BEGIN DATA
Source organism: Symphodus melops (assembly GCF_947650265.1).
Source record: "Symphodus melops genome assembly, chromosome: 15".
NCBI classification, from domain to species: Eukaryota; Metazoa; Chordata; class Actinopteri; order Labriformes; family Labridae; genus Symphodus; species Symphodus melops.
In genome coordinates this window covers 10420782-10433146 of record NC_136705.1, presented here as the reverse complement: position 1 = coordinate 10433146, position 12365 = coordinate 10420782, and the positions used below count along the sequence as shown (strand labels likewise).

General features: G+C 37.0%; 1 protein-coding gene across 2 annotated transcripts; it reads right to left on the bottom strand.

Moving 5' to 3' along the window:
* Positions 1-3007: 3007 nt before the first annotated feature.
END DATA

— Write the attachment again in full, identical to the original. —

Source organism: Symphodus melops (assembly GCF_947650265.1).
Source record: "Symphodus melops genome assembly, chromosome: 15".
NCBI classification, from domain to species: Eukaryota; Metazoa; Chordata; class Actinopteri; order Labriformes; family Labridae; genus Symphodus; species Symphodus melops.
In genome coordinates this window covers 10420782-10433146 of record NC_136705.1, presented here as the reverse complement: position 1 = coordinate 10433146, position 12365 = coordinate 10420782, and the positions used below count along the sequence as shown (strand labels likewise).

General features: G+C 37.0%; 1 protein-coding gene across 2 annotated transcripts; it reads right to left on the bottom strand.

Moving 5' to 3' along the window:
* Positions 1-3007: 3007 nt before the first annotated feature.